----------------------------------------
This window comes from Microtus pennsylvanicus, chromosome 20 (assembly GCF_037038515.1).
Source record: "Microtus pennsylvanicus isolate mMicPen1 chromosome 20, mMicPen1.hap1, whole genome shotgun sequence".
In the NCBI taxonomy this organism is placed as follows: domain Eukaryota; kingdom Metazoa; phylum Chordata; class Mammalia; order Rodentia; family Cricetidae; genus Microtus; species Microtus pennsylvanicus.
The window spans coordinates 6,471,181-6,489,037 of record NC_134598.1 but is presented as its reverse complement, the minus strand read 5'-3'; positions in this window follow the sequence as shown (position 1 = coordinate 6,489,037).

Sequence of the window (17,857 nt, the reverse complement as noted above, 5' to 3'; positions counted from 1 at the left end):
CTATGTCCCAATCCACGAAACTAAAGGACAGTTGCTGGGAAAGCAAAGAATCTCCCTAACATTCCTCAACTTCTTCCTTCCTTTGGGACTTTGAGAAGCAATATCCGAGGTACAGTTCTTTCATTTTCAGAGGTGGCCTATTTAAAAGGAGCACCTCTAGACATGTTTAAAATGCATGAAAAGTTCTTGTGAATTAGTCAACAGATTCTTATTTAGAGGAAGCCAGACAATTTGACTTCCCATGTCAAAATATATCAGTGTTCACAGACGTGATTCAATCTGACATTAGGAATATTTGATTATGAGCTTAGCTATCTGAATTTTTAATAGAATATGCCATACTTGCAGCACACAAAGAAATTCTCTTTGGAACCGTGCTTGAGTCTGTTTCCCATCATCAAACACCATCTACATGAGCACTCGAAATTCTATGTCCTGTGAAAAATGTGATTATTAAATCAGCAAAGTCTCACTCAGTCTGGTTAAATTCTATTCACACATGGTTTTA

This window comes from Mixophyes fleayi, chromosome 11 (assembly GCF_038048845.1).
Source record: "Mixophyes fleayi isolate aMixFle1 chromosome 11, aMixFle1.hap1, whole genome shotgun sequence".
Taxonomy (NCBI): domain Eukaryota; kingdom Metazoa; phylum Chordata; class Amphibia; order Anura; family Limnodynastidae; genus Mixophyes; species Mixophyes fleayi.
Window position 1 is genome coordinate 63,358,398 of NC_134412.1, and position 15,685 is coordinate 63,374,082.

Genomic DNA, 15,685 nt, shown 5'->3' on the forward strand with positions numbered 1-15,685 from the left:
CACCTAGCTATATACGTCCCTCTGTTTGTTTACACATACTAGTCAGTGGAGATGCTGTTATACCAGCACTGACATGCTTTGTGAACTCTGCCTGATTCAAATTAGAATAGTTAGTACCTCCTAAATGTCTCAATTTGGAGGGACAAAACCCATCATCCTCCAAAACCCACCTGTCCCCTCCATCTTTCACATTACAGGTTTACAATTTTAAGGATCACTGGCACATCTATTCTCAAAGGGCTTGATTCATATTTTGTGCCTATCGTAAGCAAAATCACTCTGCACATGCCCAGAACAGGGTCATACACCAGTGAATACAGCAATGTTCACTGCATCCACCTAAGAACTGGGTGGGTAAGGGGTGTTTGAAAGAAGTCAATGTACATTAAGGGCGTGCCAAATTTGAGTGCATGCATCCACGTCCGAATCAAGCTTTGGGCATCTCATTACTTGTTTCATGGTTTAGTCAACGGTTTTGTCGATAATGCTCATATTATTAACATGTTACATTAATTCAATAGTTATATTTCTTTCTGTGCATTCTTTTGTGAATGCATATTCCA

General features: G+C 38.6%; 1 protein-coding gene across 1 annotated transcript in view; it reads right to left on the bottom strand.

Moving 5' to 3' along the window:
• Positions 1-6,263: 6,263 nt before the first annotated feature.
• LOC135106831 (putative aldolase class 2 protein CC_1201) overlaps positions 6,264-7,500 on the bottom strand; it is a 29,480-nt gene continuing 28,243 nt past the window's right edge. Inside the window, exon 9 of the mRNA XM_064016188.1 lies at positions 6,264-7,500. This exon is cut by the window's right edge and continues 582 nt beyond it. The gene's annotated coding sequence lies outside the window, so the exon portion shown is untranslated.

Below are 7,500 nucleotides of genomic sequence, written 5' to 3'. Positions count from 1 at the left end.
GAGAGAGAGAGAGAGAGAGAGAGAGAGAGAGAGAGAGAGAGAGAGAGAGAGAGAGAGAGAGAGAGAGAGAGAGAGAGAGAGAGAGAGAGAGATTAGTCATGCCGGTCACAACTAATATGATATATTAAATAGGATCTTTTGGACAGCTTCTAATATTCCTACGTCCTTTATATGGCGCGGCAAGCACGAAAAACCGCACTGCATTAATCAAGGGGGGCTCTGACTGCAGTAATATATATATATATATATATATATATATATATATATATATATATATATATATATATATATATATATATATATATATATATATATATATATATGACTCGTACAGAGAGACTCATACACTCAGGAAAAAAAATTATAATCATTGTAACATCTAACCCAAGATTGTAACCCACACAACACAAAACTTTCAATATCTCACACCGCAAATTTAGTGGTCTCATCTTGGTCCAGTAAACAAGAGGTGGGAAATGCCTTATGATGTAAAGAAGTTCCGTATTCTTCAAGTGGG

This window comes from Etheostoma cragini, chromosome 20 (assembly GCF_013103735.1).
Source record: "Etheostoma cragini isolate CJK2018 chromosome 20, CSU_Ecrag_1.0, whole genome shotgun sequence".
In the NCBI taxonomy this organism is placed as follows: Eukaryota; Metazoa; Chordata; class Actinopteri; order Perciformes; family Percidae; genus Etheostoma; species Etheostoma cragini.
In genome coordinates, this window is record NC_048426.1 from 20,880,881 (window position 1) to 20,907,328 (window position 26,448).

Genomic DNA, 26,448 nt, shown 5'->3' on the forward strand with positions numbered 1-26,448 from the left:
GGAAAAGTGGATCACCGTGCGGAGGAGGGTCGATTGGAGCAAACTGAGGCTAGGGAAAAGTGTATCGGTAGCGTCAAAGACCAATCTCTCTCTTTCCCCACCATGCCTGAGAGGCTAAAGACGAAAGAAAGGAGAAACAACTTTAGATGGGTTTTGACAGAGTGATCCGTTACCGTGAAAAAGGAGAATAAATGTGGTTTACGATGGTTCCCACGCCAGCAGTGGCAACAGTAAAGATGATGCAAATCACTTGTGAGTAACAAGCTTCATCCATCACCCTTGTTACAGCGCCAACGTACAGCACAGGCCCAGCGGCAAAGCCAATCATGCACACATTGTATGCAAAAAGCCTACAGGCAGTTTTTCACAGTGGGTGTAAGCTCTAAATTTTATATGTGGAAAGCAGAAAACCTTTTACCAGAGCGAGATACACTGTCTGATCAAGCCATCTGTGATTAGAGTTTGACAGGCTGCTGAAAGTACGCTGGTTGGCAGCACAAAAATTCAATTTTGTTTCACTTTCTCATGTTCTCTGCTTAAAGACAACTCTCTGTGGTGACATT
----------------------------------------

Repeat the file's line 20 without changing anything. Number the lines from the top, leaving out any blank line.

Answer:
Source record: "Etheostoma cragini isolate CJK2018 chromosome 20, CSU_Ecrag_1.0, whole genome shotgun sequence".